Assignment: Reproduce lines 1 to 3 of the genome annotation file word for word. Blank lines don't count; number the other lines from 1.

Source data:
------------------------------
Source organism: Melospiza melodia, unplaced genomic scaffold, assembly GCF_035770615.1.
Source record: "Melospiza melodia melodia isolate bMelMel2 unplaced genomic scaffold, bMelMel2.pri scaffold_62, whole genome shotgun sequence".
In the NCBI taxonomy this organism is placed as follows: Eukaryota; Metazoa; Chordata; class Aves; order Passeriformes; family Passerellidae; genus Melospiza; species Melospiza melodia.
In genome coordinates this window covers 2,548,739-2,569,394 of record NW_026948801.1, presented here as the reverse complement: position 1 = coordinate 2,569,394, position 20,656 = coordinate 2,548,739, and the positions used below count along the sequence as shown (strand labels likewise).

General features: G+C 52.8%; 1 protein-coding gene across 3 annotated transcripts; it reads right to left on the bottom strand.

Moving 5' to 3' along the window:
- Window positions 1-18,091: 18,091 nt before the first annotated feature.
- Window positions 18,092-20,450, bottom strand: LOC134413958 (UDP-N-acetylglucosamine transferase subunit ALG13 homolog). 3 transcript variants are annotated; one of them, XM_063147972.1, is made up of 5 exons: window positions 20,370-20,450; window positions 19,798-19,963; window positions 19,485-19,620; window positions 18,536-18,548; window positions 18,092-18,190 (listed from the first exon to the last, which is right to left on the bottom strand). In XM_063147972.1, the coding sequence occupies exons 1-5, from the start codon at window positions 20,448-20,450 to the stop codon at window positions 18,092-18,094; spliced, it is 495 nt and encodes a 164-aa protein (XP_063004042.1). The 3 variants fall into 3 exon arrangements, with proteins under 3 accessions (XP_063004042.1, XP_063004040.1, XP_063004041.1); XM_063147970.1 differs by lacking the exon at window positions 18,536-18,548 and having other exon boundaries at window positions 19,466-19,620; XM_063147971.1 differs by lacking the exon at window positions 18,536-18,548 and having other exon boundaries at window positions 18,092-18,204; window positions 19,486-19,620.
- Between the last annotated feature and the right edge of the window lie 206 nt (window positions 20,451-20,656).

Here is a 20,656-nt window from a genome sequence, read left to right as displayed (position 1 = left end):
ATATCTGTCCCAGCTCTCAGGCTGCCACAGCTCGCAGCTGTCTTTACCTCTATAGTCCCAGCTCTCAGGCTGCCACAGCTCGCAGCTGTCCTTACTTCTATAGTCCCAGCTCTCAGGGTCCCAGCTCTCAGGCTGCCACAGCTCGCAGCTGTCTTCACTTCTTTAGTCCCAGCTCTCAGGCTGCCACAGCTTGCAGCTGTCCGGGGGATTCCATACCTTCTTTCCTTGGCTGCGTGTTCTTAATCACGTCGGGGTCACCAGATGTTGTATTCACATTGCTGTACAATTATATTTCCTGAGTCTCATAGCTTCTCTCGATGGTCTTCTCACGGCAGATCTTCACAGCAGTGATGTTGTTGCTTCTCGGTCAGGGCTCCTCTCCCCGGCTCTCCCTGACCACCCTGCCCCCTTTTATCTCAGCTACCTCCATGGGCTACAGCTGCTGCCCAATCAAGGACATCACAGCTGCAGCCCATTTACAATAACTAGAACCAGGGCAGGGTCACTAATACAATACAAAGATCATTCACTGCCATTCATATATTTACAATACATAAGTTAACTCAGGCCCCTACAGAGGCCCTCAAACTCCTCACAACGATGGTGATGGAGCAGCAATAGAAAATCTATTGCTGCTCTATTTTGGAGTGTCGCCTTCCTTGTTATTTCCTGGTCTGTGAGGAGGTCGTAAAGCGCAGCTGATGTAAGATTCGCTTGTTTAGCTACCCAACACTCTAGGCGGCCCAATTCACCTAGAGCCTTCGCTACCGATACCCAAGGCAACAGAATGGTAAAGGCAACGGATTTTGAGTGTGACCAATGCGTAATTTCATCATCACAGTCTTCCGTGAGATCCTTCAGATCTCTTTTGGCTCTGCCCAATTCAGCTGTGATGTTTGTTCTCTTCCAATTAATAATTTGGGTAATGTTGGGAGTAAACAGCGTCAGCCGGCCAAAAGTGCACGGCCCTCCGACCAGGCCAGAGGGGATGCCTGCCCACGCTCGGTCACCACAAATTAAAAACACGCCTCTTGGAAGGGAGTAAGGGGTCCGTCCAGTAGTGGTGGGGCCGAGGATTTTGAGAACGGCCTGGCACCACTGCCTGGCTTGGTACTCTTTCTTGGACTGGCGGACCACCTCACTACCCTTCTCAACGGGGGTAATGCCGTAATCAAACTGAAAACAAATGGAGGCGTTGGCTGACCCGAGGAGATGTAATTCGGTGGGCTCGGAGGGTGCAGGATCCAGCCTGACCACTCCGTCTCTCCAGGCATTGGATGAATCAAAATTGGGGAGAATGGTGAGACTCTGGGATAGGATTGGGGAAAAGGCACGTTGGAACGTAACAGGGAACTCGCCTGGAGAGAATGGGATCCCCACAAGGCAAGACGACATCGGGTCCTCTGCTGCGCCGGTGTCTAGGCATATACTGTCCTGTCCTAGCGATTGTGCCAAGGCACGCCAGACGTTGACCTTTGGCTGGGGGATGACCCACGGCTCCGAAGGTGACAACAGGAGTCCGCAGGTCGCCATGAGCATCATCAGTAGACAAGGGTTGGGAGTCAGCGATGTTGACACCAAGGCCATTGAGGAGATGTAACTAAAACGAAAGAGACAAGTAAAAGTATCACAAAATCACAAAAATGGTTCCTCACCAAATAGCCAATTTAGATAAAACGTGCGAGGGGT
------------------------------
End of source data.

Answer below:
Source organism: Melospiza melodia, unplaced genomic scaffold, assembly GCF_035770615.1.
Source record: "Melospiza melodia melodia isolate bMelMel2 unplaced genomic scaffold, bMelMel2.pri scaffold_62, whole genome shotgun sequence".
In the NCBI taxonomy this organism is placed as follows: Eukaryota; Metazoa; Chordata; class Aves; order Passeriformes; family Passerellidae; genus Melospiza; species Melospiza melodia.